“Whilst it’s not that simple, it’s very true that the stock market can be unpredictable, with huge ups and downs depending on how well the economy is doing, but you’re far more likely to make more money there than with less risky assets (like bonds, or keeping cash in a savings account).”


“To put it in a nutshell - Over almost the last century, most stock market’s average return is about 10% annually.”


“The data is very clear. It shows that over any period of time longer than, say, 10 years, S&P 500 index funds (or similar from other countries) outperform all other kinds of mutual funds.”


“Picking specific stocks can be complicated, so consider investing in an index fund, which mirrors the performance of an entire stock market index. An index fund is a good option for new investors because it provides diversification, or a way to reduce investing risk by owning a range of assets across a variety of industries, company sizes and geographic areas.”



How much should I invest? And where?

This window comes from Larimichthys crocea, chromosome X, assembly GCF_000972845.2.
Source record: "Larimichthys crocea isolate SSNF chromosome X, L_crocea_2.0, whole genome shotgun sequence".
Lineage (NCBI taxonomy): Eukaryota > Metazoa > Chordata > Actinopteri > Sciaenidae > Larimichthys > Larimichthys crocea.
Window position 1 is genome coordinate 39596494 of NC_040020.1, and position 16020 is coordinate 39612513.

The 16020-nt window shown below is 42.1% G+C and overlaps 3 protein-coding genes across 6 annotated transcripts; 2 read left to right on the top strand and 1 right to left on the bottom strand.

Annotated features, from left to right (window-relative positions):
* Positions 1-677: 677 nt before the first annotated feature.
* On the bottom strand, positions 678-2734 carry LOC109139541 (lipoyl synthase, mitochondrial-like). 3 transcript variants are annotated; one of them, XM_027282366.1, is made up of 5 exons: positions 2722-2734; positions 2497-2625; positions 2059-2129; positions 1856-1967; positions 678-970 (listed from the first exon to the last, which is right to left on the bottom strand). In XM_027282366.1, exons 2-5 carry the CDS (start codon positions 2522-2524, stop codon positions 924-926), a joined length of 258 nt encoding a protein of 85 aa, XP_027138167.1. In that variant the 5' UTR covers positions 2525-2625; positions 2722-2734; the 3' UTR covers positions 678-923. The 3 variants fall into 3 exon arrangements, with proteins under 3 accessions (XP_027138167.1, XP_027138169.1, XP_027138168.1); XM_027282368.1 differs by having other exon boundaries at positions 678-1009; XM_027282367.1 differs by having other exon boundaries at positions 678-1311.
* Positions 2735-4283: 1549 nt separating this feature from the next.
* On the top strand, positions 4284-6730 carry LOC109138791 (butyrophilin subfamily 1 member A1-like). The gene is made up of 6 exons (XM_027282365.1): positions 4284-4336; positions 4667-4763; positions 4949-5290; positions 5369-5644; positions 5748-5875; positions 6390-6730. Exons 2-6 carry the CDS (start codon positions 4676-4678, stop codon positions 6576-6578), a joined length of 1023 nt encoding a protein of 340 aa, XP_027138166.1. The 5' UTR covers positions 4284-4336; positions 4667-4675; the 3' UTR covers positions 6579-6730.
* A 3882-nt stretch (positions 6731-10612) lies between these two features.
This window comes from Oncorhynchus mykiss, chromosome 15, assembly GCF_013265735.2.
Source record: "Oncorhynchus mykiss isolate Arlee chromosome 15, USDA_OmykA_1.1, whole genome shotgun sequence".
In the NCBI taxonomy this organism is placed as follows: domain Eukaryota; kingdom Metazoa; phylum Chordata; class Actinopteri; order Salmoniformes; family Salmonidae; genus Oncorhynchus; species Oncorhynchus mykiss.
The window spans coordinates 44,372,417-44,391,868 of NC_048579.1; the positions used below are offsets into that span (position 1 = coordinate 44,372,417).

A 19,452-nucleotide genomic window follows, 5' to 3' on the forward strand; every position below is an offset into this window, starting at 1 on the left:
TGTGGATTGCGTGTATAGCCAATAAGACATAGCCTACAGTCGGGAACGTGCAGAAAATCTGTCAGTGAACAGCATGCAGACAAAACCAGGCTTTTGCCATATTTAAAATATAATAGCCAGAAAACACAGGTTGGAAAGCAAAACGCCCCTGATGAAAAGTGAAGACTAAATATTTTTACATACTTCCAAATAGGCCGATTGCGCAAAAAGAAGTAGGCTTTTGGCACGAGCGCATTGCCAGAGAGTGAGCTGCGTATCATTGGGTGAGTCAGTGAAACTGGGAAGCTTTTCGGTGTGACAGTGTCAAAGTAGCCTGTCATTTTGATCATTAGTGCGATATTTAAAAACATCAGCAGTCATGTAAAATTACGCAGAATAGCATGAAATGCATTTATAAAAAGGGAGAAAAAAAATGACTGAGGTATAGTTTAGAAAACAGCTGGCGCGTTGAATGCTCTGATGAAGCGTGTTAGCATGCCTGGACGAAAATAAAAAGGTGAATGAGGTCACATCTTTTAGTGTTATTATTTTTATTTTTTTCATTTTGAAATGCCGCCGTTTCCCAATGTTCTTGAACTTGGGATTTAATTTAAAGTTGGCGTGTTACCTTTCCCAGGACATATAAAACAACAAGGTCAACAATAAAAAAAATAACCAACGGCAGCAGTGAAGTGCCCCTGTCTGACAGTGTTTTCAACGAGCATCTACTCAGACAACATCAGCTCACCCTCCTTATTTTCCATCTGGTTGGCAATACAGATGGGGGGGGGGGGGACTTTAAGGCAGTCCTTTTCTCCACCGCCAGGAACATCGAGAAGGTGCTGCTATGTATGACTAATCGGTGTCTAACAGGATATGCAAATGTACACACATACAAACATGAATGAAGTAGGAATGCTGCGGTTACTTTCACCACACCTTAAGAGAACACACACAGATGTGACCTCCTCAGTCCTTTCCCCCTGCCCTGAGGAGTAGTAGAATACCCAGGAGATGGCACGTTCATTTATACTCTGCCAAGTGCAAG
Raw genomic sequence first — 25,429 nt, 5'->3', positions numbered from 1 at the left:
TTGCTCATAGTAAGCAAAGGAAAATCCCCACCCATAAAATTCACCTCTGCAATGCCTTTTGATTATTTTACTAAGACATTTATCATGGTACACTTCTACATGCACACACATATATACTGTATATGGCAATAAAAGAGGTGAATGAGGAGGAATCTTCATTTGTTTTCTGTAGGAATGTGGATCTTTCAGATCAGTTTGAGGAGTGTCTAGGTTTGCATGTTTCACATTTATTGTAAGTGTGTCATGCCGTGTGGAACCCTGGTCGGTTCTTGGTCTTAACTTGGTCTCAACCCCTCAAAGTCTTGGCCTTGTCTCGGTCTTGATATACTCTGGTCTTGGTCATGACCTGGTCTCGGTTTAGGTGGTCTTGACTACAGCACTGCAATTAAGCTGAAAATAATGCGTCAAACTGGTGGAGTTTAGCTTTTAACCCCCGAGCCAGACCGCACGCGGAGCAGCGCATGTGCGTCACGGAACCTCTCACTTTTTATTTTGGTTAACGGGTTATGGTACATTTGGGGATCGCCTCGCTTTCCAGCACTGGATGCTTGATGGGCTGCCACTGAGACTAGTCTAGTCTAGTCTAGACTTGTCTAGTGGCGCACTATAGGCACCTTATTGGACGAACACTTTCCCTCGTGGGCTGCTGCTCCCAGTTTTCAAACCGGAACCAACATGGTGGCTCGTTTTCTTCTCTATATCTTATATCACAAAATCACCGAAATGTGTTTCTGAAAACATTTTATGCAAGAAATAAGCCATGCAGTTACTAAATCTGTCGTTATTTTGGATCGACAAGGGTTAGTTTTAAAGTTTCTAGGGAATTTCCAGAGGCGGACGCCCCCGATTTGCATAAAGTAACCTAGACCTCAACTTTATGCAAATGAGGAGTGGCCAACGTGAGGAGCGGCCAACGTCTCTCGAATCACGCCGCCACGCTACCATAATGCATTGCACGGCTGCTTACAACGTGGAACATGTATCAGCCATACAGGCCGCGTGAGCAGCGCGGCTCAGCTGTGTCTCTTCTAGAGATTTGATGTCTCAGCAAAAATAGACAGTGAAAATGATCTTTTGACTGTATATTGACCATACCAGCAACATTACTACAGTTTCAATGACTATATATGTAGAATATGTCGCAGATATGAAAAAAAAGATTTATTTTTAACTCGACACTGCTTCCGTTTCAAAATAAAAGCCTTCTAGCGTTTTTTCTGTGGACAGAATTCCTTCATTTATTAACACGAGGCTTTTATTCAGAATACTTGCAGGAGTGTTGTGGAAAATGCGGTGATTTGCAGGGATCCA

If you don’t have a detailed budget, at least make a list of all your expenses: what you spend monthly on bills, loan payments, food and entertainment. Only invest once you know you can pay your monthly bills and you’ve saved at least three months’ worth of living expenses in an emergency fund.


An ideal goal would be to invest 10% to 15% of your earnings a year, but if that’s not realistic due to your personal situation or what you are comfortable with, starting with any amount lower than that is better than doing nothing with the money!



To Conclude…


Investing may seem scary, but it doesn’t have to be.


I will research your options carefully and only provide you with investment choices that I know you will feel comfortable with, making the decision not as scary as you may currently feel it is.


To finish, the most important piece of advice I could give is this:


You are working towards your own personal, specific financial goals, be it long term or short term. The best thing you can do is to start investing and then to stay confident and calm, even during unprofitable years in the stock market. Adjust your portfolio to the current situation, but don’t ever get out of the market, no matter what - Because despite the occasional bad year you can see from history that in the long term you will get positive returns that will help you to achieve those financial goals.


For a no obligation review of your financial situation and a proposal on how to start investing, please contact me